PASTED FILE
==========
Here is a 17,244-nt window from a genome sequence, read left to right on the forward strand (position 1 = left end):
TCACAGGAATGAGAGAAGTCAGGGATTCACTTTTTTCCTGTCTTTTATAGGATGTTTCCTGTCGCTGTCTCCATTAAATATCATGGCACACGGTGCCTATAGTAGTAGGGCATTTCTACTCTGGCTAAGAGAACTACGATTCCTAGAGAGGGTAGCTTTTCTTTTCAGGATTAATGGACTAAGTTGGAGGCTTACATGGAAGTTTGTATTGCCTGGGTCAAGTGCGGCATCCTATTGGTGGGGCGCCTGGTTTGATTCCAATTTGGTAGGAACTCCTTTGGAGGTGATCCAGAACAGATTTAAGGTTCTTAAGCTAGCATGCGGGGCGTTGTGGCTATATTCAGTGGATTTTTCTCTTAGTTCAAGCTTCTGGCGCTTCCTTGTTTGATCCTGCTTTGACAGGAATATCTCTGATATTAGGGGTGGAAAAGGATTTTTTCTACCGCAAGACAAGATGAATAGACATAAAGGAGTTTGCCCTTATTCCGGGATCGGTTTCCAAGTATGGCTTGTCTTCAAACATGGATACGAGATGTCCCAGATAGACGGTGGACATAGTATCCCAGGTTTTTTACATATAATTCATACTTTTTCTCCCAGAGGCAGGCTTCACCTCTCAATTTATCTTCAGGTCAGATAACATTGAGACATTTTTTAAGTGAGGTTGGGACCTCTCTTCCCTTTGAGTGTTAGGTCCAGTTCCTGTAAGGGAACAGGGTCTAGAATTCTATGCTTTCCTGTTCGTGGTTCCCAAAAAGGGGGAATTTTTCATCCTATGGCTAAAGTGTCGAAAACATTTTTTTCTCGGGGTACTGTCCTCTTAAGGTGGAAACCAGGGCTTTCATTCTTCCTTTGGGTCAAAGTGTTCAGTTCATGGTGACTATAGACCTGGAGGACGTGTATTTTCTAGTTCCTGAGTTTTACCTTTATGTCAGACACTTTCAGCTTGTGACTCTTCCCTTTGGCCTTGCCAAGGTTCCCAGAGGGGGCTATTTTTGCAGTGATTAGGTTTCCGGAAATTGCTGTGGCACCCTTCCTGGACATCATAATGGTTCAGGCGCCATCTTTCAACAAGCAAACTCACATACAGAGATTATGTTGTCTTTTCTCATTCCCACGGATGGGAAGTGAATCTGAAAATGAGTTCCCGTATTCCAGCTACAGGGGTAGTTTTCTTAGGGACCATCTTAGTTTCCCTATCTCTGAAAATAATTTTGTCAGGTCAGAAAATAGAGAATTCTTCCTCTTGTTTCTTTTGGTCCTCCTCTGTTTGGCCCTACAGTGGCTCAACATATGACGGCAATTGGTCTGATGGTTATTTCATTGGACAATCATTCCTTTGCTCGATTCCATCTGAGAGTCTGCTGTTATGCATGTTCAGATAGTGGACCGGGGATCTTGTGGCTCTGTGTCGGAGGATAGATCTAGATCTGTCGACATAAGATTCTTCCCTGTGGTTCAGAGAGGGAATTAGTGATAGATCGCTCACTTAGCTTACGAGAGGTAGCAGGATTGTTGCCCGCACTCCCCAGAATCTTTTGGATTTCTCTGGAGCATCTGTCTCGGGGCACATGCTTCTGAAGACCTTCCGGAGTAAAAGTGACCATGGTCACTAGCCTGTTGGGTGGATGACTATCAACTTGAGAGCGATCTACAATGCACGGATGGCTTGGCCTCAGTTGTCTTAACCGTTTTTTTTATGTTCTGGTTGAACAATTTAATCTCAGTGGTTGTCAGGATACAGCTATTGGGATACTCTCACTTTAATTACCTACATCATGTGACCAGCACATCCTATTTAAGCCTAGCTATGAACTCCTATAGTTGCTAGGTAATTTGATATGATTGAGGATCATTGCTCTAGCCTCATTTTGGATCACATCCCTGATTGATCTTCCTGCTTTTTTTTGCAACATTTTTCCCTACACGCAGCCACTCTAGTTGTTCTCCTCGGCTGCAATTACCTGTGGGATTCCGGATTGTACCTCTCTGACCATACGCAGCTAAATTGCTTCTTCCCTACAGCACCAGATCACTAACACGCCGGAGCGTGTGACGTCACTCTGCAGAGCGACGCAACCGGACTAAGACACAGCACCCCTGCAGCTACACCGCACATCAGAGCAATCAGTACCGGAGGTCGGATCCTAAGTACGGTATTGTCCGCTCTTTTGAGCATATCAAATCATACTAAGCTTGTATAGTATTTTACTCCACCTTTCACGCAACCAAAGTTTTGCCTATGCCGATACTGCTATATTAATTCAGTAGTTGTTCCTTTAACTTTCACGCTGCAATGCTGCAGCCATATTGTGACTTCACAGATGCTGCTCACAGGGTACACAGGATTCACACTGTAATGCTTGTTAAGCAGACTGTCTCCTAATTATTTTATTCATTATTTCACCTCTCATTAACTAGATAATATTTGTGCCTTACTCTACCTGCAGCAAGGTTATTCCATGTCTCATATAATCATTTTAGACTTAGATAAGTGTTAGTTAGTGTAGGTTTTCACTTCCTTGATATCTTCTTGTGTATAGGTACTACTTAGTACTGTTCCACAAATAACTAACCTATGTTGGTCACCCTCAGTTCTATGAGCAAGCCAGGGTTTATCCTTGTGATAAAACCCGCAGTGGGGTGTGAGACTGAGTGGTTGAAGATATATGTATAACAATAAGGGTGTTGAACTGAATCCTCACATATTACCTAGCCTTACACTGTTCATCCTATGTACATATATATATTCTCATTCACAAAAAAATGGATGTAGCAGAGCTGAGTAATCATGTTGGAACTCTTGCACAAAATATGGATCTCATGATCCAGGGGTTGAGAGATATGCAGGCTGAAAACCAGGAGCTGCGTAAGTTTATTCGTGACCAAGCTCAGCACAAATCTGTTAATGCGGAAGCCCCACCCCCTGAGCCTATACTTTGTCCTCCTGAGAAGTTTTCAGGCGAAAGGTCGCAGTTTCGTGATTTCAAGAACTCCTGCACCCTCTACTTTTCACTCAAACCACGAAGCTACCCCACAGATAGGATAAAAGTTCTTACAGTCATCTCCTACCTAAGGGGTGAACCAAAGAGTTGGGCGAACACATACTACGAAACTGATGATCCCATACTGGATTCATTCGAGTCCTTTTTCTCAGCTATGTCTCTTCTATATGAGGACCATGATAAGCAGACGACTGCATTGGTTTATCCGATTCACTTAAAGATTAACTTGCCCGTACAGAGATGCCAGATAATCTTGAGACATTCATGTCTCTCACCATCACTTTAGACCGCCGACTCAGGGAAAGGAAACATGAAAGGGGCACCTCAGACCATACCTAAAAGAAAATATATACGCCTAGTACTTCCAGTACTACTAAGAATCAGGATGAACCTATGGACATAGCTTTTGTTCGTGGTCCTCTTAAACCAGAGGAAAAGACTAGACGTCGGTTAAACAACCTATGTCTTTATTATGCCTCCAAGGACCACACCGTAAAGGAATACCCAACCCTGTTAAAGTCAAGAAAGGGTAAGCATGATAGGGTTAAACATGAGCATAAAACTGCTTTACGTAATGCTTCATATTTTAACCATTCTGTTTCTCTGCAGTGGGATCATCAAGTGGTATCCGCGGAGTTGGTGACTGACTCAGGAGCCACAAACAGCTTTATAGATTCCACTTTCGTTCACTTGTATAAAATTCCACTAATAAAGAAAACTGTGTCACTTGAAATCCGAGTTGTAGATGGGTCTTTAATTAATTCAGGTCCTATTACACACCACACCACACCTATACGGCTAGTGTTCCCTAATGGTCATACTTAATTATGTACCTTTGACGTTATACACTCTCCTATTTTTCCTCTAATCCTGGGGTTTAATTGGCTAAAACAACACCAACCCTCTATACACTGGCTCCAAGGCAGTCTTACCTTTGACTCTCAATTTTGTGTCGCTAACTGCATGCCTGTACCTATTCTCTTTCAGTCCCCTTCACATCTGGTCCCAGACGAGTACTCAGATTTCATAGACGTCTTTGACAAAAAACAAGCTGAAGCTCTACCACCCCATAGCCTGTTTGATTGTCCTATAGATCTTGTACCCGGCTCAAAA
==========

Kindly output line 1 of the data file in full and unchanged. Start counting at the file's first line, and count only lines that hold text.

Here is a 17,244-nt window from a genome sequence, read left to right on the forward strand (position 1 = left end):